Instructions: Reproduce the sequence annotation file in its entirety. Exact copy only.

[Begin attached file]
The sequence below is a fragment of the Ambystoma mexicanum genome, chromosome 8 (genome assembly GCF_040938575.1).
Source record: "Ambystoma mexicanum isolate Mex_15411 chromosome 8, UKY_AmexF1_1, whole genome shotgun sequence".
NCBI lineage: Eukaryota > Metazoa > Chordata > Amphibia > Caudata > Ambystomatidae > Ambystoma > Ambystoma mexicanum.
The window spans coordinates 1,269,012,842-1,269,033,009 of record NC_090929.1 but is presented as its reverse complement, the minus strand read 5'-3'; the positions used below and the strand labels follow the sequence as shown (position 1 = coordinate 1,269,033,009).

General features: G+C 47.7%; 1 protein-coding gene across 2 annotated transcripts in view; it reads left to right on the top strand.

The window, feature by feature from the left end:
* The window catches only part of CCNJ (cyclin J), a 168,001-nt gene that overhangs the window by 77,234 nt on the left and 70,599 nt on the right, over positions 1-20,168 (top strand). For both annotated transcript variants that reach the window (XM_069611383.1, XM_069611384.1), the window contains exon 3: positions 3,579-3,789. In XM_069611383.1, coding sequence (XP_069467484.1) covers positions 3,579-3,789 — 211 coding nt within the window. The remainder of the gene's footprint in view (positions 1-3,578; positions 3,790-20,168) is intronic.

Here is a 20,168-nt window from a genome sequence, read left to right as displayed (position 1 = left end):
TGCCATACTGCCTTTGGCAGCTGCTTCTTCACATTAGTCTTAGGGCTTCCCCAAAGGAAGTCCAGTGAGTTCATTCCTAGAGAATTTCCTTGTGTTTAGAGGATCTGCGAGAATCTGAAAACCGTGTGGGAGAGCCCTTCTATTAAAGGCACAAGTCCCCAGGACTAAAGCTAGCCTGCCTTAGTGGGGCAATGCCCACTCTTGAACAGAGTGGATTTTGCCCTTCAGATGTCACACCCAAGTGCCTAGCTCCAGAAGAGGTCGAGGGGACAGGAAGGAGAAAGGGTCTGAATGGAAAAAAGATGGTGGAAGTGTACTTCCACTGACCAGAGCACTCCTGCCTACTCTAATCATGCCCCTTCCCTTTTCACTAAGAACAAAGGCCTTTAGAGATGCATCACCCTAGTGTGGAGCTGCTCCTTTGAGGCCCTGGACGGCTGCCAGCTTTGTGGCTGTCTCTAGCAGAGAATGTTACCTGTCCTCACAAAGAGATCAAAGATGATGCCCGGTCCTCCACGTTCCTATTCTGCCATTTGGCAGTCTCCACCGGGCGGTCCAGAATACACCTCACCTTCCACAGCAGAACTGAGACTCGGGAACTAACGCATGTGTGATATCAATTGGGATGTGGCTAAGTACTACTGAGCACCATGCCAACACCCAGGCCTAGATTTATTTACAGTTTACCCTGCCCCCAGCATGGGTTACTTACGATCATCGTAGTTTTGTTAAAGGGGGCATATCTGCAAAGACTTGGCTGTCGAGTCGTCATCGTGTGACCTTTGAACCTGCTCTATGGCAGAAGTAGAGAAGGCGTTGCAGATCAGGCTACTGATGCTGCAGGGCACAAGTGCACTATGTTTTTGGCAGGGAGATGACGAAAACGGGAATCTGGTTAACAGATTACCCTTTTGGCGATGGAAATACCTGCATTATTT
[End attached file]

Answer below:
The sequence below is a fragment of the Ambystoma mexicanum genome, chromosome 8 (genome assembly GCF_040938575.1).
Source record: "Ambystoma mexicanum isolate Mex_15411 chromosome 8, UKY_AmexF1_1, whole genome shotgun sequence".
NCBI lineage: Eukaryota > Metazoa > Chordata > Amphibia > Caudata > Ambystomatidae > Ambystoma > Ambystoma mexicanum.
The window spans coordinates 1,269,012,842-1,269,033,009 of record NC_090929.1 but is presented as its reverse complement, the minus strand read 5'-3'; the positions used below and the strand labels follow the sequence as shown (position 1 = coordinate 1,269,033,009).

General features: G+C 47.7%; 1 protein-coding gene across 2 annotated transcripts in view; it reads left to right on the top strand.

The window, feature by feature from the left end:
* The window catches only part of CCNJ (cyclin J), a 168,001-nt gene that overhangs the window by 77,234 nt on the left and 70,599 nt on the right, over positions 1-20,168 (top strand). For both annotated transcript variants that reach the window (XM_069611383.1, XM_069611384.1), the window contains exon 3: positions 3,579-3,789. In XM_069611383.1, coding sequence (XP_069467484.1) covers positions 3,579-3,789 — 211 coding nt within the window. The remainder of the gene's footprint in view (positions 1-3,578; positions 3,790-20,168) is intronic.

Here is a 20,168-nt window from a genome sequence, read left to right as displayed (position 1 = left end):
TGCCATACTGCCTTTGGCAGCTGCTTCTTCACATTAGTCTTAGGGCTTCCCCAAAGGAAGTCCAGTGAGTTCATTCCTAGAGAATTTCCTTGTGTTTAGAGGATCTGCGAGAATCTGAAAACCGTGTGGGAGAGCCCTTCTATTAAAGGCACAAGTCCCCAGGACTAAAGCTAGCCTGCCTTAGTGGGGCAATGCCCACTCTTGAACAGAGTGGATTTTGCCCTTCAGATGTCACACCCAAGTGCCTAGCTCCAGAAGAGGTCGAGGGGACAGGAAGGAGAAAGGGTCTGAATGGAAAAAAGATGGTGGAAGTGTACTTCCACTGACCAGAGCACTCCTGCCTACTCTAATCATGCCCCTTCCCTTTTCACTAAGAACAAAGGCCTTTAGAGATGCATCACCCTAGTGTGGAGCTGCTCCTTTGAGGCCCTGGACGGCTGCCAGCTTTGTGGCTGTCTCTAGCAGAGAATGTTACCTGTCCTCACAAAGAGATCAAAGATGATGCCCGGTCCTCCACGTTCCTATTCTGCCATTTGGCAGTCTCCACCGGGCGGTCCAGAATACACCTCACCTTCCACAGCAGAACTGAGACTCGGGAACTAACGCATGTGTGATATCAATTGGGATGTGGCTAAGTACTACTGAGCACCATGCCAACACCCAGGCCTAGATTTATTTACAGTTTACCCTGCCCCCAGCATGGGTTACTTACGATCATCGTAGTTTTGTTAAAGGGGGCATATCTGCAAAGACTTGGCTGTCGAGTCGTCATCGTGTGACCTTTGAACCTGCTCTATGGCAGAAGTAGAGAAGGCGTTGCAGATCAGGCTACTGATGCTGCAGGGCACAAGTGCACTATGTTTTTGGCAGGGAGATGACGAAAACGGGAATCTGGTTAACAGATTACCCTTTTGGCGATGGAAATACCTGCATTATTT